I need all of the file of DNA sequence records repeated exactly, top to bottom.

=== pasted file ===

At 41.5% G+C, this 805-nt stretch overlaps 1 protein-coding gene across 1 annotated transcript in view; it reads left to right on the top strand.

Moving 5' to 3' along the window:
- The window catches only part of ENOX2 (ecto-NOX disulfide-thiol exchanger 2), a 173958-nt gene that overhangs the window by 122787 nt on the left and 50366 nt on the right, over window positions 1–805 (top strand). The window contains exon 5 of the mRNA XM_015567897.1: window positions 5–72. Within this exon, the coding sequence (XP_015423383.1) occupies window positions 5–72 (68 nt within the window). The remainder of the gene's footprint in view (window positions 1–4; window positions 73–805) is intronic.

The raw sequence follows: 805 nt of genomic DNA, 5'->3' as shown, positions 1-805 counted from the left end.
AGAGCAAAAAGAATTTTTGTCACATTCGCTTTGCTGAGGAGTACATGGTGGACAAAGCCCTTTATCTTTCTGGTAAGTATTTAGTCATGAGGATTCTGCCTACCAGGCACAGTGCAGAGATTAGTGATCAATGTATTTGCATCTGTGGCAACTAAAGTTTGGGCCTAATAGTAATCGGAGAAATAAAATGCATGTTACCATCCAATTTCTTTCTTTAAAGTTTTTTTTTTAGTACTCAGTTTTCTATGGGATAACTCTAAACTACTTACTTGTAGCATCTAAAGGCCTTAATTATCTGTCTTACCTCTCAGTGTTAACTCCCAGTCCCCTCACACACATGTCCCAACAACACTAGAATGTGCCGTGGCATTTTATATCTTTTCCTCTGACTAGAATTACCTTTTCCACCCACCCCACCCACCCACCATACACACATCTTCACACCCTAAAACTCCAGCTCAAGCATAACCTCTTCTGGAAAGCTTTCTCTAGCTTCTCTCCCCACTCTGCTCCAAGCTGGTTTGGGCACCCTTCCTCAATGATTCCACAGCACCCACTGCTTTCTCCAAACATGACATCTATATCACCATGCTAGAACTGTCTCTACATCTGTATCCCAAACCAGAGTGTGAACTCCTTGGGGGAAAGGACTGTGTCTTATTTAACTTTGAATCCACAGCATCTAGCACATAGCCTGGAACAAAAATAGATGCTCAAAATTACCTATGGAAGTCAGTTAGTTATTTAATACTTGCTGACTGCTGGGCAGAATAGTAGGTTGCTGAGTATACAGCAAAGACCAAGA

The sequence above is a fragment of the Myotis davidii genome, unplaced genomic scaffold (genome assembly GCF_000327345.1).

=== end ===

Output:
At 41.5% G+C, this 805-nt stretch overlaps 1 protein-coding gene across 1 annotated transcript in view; it reads left to right on the top strand.

Moving 5' to 3' along the window:
- The window catches only part of ENOX2 (ecto-NOX disulfide-thiol exchanger 2), a 173958-nt gene that overhangs the window by 122787 nt on the left and 50366 nt on the right, over window positions 1–805 (top strand). The window contains exon 5 of the mRNA XM_015567897.1: window positions 5–72. Within this exon, the coding sequence (XP_015423383.1) occupies window positions 5–72 (68 nt within the window). The remainder of the gene's footprint in view (window positions 1–4; window positions 73–805) is intronic.

The raw sequence follows: 805 nt of genomic DNA, 5'->3' as shown, positions 1-805 counted from the left end.
AGAGCAAAAAGAATTTTTGTCACATTCGCTTTGCTGAGGAGTACATGGTGGACAAAGCCCTTTATCTTTCTGGTAAGTATTTAGTCATGAGGATTCTGCCTACCAGGCACAGTGCAGAGATTAGTGATCAATGTATTTGCATCTGTGGCAACTAAAGTTTGGGCCTAATAGTAATCGGAGAAATAAAATGCATGTTACCATCCAATTTCTTTCTTTAAAGTTTTTTTTTTAGTACTCAGTTTTCTATGGGATAACTCTAAACTACTTACTTGTAGCATCTAAAGGCCTTAATTATCTGTCTTACCTCTCAGTGTTAACTCCCAGTCCCCTCACACACATGTCCCAACAACACTAGAATGTGCCGTGGCATTTTATATCTTTTCCTCTGACTAGAATTACCTTTTCCACCCACCCCACCCACCCACCATACACACATCTTCACACCCTAAAACTCCAGCTCAAGCATAACCTCTTCTGGAAAGCTTTCTCTAGCTTCTCTCCCCACTCTGCTCCAAGCTGGTTTGGGCACCCTTCCTCAATGATTCCACAGCACCCACTGCTTTCTCCAAACATGACATCTATATCACCATGCTAGAACTGTCTCTACATCTGTATCCCAAACCAGAGTGTGAACTCCTTGGGGGAAAGGACTGTGTCTTATTTAACTTTGAATCCACAGCATCTAGCACATAGCCTGGAACAAAAATAGATGCTCAAAATTACCTATGGAAGTCAGTTAGTTATTTAATACTTGCTGACTGCTGGGCAGAATAGTAGGTTGCTGAGTATACAGCAAAGACCAAGA

The sequence above is a fragment of the Myotis davidii genome, unplaced genomic scaffold (genome assembly GCF_000327345.1).